Dr. J. Rufus Fears was David Ross Boyd Professor of Classics at the University of Oklahoma, where he held the G. T. and Libby Blankenship Chair in the History of Liberty. He also served as David and Ann Brown Distinguished Fellow of the Oklahoma Council of Public Affairs. He earned his Ph.D. from Harvard University. Before joining the faculty at the University of Oklahoma, Professor Fears was Professor of History and Distinguished Faculty Research Lecturer at Indiana University, and Professor of Classical Studies at Boston University. An acclaimed teacher and scholar with more than 25 awards for teaching excellence, Professor Fears was chosen Professor of the Year on three occasions by students at the University of Oklahoma. His other accolades included the Medal for Excellence in College and University Teaching from the Oklahoma Foundation for Excellence, the University Continuing Education Association (UCEA) Great Plains Region Award for Excellence in Teaching, and the UCEA's National Award for Teaching Excellence. Professor Fears's books and monographs include The Cult of Jupiter and Roman Imperial Ideology and The Theology of Victory at Rome. He edited a three-volume edition of Selected Writings of Lord Acton. His discussions of the Great Books have appeared in newspapers across the country and have aired on national television and radio programs. Professor Fears passed away in October 2012.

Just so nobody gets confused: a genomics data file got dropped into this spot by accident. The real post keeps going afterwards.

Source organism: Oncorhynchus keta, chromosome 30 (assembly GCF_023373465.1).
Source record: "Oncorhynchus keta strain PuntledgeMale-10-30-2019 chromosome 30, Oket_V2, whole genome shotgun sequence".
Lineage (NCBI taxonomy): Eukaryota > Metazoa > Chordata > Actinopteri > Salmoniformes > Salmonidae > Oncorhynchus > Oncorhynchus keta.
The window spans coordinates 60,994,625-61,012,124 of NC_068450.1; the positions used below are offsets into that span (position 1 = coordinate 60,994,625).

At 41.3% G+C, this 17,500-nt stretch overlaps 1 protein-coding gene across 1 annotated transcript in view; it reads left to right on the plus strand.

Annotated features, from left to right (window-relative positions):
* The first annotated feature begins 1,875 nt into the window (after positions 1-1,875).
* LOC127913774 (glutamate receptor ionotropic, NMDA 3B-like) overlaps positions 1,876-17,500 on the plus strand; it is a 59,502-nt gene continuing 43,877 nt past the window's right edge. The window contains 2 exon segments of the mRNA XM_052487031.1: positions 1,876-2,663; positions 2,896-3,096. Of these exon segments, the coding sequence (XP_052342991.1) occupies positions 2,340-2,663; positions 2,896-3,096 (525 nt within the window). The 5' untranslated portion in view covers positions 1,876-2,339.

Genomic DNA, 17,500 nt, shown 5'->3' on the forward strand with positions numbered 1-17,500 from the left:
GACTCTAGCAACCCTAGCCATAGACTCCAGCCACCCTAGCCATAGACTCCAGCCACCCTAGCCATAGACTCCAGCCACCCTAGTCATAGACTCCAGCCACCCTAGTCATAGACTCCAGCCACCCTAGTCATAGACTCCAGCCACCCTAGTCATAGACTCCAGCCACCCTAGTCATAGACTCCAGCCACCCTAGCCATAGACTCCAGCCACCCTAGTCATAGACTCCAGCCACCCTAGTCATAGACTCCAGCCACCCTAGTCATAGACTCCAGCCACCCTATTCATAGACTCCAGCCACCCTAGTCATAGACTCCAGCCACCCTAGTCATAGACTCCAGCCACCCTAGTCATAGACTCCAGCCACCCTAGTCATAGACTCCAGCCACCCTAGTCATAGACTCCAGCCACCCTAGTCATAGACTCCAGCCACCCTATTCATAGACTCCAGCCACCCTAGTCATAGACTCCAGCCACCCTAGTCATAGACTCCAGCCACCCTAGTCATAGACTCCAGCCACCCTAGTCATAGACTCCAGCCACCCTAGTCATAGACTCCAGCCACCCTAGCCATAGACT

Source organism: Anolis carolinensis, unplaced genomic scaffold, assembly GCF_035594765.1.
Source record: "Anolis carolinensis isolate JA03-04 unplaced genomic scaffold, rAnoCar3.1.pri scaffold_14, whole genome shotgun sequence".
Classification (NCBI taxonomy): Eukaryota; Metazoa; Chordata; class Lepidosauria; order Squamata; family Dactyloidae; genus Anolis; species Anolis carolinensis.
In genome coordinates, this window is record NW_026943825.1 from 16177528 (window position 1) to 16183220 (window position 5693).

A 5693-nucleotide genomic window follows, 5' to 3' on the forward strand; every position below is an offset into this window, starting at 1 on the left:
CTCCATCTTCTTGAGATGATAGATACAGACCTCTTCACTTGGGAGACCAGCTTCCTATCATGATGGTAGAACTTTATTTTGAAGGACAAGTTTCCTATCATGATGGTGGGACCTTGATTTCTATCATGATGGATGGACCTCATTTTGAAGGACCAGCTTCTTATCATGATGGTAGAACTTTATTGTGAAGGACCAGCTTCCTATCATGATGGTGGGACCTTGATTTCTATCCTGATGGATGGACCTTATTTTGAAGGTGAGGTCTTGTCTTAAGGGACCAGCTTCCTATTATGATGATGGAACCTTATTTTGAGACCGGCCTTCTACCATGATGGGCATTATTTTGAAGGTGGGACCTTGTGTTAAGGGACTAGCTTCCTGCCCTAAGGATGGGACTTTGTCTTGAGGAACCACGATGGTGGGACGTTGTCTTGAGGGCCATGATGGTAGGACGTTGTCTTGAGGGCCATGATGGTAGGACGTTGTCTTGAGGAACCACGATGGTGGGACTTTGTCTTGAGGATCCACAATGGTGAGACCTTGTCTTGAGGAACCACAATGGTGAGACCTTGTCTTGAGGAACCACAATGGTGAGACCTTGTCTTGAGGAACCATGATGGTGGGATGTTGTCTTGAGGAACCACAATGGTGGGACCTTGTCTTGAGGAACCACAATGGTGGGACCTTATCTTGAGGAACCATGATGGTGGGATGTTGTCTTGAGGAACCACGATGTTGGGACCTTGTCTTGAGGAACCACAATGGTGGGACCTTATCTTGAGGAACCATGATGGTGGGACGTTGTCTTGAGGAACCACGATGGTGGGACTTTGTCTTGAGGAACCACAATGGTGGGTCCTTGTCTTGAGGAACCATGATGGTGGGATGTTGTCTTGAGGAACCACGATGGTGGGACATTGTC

Theseus, legendary founder of Athens, traveled to the far corners of the Greek world doing great deeds, and at home he created the prototypes of Athens's key institutions. Athenians' beliefs about Theseus, like Americans about George Washington, set a standard for judging leaders.
02: Achilles and Agamemnon
No book on leadership could offer a better example than the conflict before the walls of Troy between Achilles and Agamemnon (c. 1250 B.C.). As Greek commander-in-chief, Agamemnon is in over his head. Excelling in the virtues he lacks is Achilles, "best of the Achaeans." Homer's genius will transform their power struggle into a timeless lesson in the moral dimension of politics.
It is part of the genius of Homer to make the Trojan prince Hector, the Greeks' chief foe, into the noblest hero of The Iliad. Patriot, soldier, devoted husband and father, Hector embodies the virtues most admired by the Greeks and their tragic vision of life....
Unlike the doomed Hector, Agamemnon, and Achilles, the wily Odysseus is the consummate survivor. For 10 years after the fall of Troy, angry gods make him wander the Mediterranean. In the end, his prudence and courage restore him to his home. Homer makes Odysseus's story into a metaphor for the human experience, and gives us a look at the late Bronze Age.
The legendary Spartan Lycurgus (c. 776 B.C.) represents a characteristic early Greek figure: the lawgiver who saves his country from civil war and establishes its characteristic political, social, and religious institutions. No such institutions in antiquity were as famous or significant as those of Sparta.
Athenian democracy owes much to Solon (638-559 B.C.), a truly wise man who used his mind to serve his country. Many figures of archaic Greek history are hardly more than names to us, but this is not true of Solon. His poetry survives and offers us unique insights into the values and motives of this statesman whom our own Founders so admired.